Posted by: Sam | Apr 26, 2018 2:45:42 PM

Thanks, Sam. Here's one way to put it: Throughout the rest of our lives, when making important decisions, it seems natural to consider both the probability that we are wrong and the seriousness of the consequences of being wrong. Why would we not do the same about matters of morality?

What makes the topic of moral risk interesting is exactly what you noticed: people generally do not go around thinking about morality this way, or so it seems. The question is: why not and what might follow if they did? (For more on moral risk, you might consider two sources cited above, as well as the many more cited in the article itself.)

Posted by: Adam Kolber | Apr 26, 2018 2:35:45 PM

*not* incorporating

Posted by: Sam | Apr 26, 2018 2:25:29 PM

What I am saying is that the word "moral" does make a difference. Of course we take "what will happen" risks into account, with seatbelts etc. That is how all rational people think as you say.

But you are suggesting that we are morally bound to do a different type of thinking, which (I think) practically nobody other than you (maybe) does: not "what are the probabilities of what will happen" but (e.g.) "how shall i take account of the possibility that i am wrong in my belief about whether Meat is Murder?"

I thought that you must have thought it through enough to show me - a guy who actually never philosophized my way through this concept - that humans DO think this way naturally, or at least an actual argument why we should. Maybe not, though. Or maybe there is an existing literature that you can point me to, that lays out all the groundwork for this concept and shows that I am bad for nothing incorporating it into my moral life.

Posted by: Sam | Apr 26, 2018 2:24:38 PM

Sam: I don't make any claim about how people typically think about moral problems, but I do make claims about how people rationally ought to. We certainly do think about probabilities in our daily lives, otherwise people wouldn't wear seatbelts, take preventive medications, and so on.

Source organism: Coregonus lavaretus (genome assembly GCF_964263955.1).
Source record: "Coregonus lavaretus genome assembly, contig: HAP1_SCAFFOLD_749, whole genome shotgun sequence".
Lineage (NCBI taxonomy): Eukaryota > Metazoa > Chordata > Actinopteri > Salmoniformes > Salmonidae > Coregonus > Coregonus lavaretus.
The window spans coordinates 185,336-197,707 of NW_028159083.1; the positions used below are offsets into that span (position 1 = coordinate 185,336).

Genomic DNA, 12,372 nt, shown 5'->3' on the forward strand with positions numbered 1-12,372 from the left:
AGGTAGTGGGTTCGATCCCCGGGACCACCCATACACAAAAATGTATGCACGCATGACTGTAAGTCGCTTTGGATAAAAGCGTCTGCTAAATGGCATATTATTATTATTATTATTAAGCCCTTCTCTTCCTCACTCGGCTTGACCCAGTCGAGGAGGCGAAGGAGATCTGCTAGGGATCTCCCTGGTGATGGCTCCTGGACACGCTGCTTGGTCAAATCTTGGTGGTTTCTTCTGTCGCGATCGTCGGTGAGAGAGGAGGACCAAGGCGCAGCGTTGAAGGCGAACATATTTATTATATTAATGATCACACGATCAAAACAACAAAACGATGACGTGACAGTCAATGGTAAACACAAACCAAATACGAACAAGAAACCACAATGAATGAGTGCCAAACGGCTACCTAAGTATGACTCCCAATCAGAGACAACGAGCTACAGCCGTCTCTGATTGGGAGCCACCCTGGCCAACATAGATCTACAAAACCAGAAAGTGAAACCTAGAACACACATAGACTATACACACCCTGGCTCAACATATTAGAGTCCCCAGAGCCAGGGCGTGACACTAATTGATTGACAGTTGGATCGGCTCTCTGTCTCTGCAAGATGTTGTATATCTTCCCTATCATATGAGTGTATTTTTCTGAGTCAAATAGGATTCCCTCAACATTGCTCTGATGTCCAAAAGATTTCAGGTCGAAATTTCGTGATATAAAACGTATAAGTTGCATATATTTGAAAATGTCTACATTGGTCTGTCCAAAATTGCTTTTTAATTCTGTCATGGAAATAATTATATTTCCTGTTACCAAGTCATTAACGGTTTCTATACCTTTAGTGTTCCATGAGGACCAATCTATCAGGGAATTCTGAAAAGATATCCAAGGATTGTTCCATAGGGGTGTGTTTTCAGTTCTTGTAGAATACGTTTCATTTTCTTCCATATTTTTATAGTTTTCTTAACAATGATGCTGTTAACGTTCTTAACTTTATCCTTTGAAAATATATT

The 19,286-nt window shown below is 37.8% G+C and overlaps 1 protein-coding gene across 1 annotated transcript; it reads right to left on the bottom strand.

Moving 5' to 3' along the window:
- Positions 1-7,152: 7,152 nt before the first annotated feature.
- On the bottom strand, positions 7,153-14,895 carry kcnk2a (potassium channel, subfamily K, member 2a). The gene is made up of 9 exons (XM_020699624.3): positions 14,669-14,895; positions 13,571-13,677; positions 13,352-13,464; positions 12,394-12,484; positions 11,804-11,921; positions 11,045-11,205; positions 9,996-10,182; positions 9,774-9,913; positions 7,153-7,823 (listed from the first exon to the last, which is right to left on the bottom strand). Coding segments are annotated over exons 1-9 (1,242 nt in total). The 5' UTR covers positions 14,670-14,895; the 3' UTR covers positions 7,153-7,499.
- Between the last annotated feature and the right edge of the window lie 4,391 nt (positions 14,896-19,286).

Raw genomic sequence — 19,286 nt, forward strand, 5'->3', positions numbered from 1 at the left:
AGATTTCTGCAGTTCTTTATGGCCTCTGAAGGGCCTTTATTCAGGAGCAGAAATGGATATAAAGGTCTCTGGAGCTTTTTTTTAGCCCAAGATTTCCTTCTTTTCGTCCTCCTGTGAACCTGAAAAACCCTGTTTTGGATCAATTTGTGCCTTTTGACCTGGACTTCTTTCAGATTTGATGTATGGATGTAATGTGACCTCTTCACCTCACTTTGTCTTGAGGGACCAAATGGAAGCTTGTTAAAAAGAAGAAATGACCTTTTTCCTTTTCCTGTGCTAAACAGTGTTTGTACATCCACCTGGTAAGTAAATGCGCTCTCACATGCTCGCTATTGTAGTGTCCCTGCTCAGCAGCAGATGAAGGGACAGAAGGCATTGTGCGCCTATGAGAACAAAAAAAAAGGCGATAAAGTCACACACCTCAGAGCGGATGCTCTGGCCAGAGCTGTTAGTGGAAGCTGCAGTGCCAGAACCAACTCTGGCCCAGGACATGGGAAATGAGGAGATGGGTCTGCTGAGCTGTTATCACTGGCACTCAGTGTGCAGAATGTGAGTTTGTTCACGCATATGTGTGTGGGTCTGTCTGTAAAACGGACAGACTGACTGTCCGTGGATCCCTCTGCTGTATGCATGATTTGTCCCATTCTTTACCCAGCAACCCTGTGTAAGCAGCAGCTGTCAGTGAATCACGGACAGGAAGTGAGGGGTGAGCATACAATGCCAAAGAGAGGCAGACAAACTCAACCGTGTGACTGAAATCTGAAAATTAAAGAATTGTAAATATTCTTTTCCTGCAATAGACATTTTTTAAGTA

If a person aims to be moral, I would they would want to consider the possibility that they are mistaken and the consequences of what would follow from being mistaken. This is how a rational person typically approaches important matters. Maybe reconsider the post as if it spoke of "risk" generically instead of "moral risk" and see if the word "moral" makes an essential difference.

Posted by: Adam Kolber | Apr 26, 2018 2:09:13 PM

The concept of "moral risk" as you are using it, here, seems not as well-grounded as you seem to want us to assume it is.

Specifically thinking of meat-eating and abortion, for example. Does anyone think this way, taking account of "moral risk" as you call it? Should they? I think that the answer is that people generally don't think this way and - less sure about this - they generally shouldn't, at least where they have (as you posit) anywhere close to 80 percent subjective certainty about their answer to a given "moral" question.

Can you give any example of normal human thinking that would show me that humans actually do use this concept of "moral risk" as you use it, or that they should?

This seems entirely different, to me, from questions of uncertainty about *outcomes*.

Posted by: Sam | Apr 26, 2018 1:58:35 PM

That's very helpful, Patrick. Thanks!

Posted by: Adam Kolber | Apr 26, 2018 8:26:23 AM